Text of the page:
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Could It Be a Stroke? Know the Signs and Act Fast

A stroke happens when the blood supply to the brain stops or when a blood vessel bursts. When the brain doesn’t have oxygen, brain cells die, resulting in disability or death.


A stroke happens when the blood supply to the brain stops or when a blood vessel bursts. When the brain doesn’t have oxygen, brain cells die, resulting in disability or death. The consequences can range from mild to severe depending on the size and location of the stroke. According to the CDC, a person in the United States suffers a stroke every 40 seconds.

Sudden signs of a stroke

  1. Numbness or weakness in the face, arm or leg on one side of the body
  2. Confusion, trouble speaking or difficulty understanding speech
  3. Trouble seeing in one or both eyes
  4. Difficulty with walking, dizziness, loss of balance or coordination
  5. Severe headache with no known cause

Call 9-1-1- right away if you or someone else has any of these symptoms! If you think someone may be having a stroke, it’s important to remember to act F.A.S.T:

  • F = FACE. Ask the individual to smile. Does one side of their face droop?
  • A = ARM. Ask the individual to raise both arms. Is one arm drifting down or appearing weak?
  • S = SPEECH. Ask the individual to repeat a simple phrase. Is the speech slurred or confused?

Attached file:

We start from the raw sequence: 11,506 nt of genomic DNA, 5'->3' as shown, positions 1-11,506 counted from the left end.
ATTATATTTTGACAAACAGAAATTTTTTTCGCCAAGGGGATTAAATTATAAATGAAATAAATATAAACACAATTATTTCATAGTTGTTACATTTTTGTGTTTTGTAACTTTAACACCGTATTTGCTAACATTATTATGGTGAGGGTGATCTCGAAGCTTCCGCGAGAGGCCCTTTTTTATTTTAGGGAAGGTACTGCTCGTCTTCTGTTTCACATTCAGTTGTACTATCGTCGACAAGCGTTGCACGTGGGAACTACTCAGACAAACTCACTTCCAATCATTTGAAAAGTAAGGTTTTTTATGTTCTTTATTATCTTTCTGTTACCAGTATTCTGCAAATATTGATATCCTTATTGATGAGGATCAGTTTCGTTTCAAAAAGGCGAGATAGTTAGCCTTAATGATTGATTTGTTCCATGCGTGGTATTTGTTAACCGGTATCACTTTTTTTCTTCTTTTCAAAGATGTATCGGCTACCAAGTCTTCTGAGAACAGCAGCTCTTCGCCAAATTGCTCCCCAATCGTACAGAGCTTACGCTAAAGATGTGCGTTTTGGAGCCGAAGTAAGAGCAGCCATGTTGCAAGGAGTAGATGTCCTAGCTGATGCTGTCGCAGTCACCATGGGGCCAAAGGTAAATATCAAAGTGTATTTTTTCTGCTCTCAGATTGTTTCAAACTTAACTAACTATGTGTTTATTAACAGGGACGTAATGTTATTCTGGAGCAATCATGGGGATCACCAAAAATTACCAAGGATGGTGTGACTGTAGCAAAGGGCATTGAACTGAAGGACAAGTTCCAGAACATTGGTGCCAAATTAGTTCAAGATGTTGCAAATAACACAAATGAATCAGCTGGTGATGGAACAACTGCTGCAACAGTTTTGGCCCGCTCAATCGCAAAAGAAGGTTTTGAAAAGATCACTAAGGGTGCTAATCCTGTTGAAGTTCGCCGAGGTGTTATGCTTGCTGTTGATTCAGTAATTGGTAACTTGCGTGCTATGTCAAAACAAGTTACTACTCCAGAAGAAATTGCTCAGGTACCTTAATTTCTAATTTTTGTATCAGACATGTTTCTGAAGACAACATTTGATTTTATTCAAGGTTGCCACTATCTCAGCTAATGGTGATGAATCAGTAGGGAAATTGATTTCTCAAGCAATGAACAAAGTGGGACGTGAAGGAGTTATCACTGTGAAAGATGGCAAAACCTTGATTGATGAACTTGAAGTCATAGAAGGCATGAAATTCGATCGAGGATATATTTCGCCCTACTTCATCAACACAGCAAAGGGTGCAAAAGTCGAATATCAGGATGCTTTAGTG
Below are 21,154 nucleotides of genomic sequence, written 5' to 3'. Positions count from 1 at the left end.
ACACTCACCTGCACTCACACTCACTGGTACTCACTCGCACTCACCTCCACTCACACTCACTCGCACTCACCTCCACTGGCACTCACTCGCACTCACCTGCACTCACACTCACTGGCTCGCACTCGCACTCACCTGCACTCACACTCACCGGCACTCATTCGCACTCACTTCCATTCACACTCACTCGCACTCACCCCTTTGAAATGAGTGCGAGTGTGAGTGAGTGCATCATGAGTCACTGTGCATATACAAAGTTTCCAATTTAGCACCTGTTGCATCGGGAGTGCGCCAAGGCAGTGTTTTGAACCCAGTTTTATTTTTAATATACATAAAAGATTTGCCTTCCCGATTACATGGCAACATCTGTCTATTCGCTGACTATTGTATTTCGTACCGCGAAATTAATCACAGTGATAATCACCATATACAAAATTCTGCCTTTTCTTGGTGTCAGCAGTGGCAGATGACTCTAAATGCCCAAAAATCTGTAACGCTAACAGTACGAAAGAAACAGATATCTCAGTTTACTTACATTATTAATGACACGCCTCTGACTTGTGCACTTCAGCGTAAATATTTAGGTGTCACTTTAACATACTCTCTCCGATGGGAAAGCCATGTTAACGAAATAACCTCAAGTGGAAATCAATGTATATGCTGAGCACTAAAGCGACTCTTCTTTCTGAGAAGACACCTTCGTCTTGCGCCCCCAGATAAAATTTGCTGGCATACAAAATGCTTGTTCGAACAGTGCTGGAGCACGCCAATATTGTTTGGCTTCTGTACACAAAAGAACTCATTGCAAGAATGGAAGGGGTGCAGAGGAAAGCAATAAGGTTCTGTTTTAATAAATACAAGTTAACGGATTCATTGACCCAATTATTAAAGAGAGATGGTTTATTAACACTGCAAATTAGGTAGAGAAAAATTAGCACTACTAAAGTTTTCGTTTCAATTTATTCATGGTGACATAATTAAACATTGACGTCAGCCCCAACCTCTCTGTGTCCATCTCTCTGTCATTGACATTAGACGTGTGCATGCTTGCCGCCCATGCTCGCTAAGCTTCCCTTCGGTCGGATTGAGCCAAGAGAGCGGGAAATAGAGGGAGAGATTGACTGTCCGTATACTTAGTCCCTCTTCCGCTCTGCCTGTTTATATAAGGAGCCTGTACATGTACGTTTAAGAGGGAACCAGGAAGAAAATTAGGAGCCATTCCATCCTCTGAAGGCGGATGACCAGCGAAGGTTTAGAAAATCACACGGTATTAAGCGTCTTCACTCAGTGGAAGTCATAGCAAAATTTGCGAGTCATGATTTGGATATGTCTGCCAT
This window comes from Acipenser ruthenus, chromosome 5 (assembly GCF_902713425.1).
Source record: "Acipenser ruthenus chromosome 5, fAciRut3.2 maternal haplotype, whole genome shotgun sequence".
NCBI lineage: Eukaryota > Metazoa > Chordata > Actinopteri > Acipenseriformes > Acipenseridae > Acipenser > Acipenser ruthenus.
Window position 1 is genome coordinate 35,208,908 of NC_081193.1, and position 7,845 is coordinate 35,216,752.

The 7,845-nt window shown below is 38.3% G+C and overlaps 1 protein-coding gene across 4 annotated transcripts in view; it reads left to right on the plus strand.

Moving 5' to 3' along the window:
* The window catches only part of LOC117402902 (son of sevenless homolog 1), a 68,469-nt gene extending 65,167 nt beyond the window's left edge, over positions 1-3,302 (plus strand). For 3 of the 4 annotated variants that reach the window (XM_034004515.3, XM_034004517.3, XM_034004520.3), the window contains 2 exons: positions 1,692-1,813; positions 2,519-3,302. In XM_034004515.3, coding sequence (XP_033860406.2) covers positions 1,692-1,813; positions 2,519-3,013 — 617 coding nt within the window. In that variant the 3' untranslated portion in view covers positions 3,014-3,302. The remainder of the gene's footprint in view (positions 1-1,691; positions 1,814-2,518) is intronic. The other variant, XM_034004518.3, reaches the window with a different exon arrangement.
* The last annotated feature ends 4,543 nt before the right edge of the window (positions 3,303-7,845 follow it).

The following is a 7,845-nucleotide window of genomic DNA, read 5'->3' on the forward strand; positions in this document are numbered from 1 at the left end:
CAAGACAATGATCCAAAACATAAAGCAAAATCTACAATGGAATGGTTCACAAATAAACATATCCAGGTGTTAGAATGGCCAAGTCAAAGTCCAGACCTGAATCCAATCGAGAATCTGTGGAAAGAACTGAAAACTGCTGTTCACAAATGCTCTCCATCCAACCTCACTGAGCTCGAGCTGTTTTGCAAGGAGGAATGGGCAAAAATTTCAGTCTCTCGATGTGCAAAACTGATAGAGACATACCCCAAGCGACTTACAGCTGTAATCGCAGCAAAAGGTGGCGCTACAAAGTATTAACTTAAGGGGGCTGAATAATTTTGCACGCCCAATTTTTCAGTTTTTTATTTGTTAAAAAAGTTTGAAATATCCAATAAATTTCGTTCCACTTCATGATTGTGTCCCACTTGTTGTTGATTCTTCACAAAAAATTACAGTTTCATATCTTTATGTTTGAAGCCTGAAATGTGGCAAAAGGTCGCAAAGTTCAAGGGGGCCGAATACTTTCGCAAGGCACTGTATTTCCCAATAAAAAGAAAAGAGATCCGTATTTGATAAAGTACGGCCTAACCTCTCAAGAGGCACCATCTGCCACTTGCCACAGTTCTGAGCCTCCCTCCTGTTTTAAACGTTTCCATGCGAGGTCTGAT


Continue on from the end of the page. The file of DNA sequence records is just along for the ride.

• T = TIME. Note what time the stroke symptoms first appeared.

Timely treatment can lower the risk of disability and death from a stroke. According to the CDC, patients who arrive to the hospital within 3 hours of their first symptoms often have less disability 3 months after a stroke than those who received delayed care.

There are several treatment options for stroke. The recommended treatment depends on the cause of the stroke

  • Tissue Plasminogen Activator (TPA) – a drug that treats acute ischemic stroke and works to dissolve any clots and help regain blood flow to the brain. It helps reduce the risk of longer lasting residual effects from a stroke. There is only a short window of time that this powerful drug can be administered.
  • Some strokes are treated with a mechanical device that removes or breaks up the blood clot
  • Other options can include controlling high blood pressure and surgery

With any treatment, time is crucial when a stroke is suspected. Every minute counts. You, and those surrounding you, should take quick action.

Understand your risk for having a stroke. Certain things can increase your chances of having a stroke:

  • Family history of stroke
  • Sex (more common in women than men)
  • Race or ethnicity (Blacks, Hispanics, American Indians, and Alaska Natives may be more likely to have a stroke than non-Hispanic whites or Asians)
  • Age (the older you are, the more likely you are to have a stroke)
  • Unhealthy diet
  • Physical inactivity
  • Obesity
  • Drinking too much alcohol
  • Smoking
  • Previous stroke or a transient ischemic attack (TIA)
  • High blood pressure
  • High cholesterol
  • Heart disease
  • Diabetes
  • Sickle cell disease

 

Stroke prevention. You can help prevent a stroke by:

  • Making healthy lifestyle choices like eating a healthy diet, exercising regularly and quitting smoking

Also, reducing high blood pressure, controlling cholesterol, controlling diabetes, taking aspirin, limiting salt intake, reducing alcohol consumption, losing weight, getting tested/treated for A-fib (data source)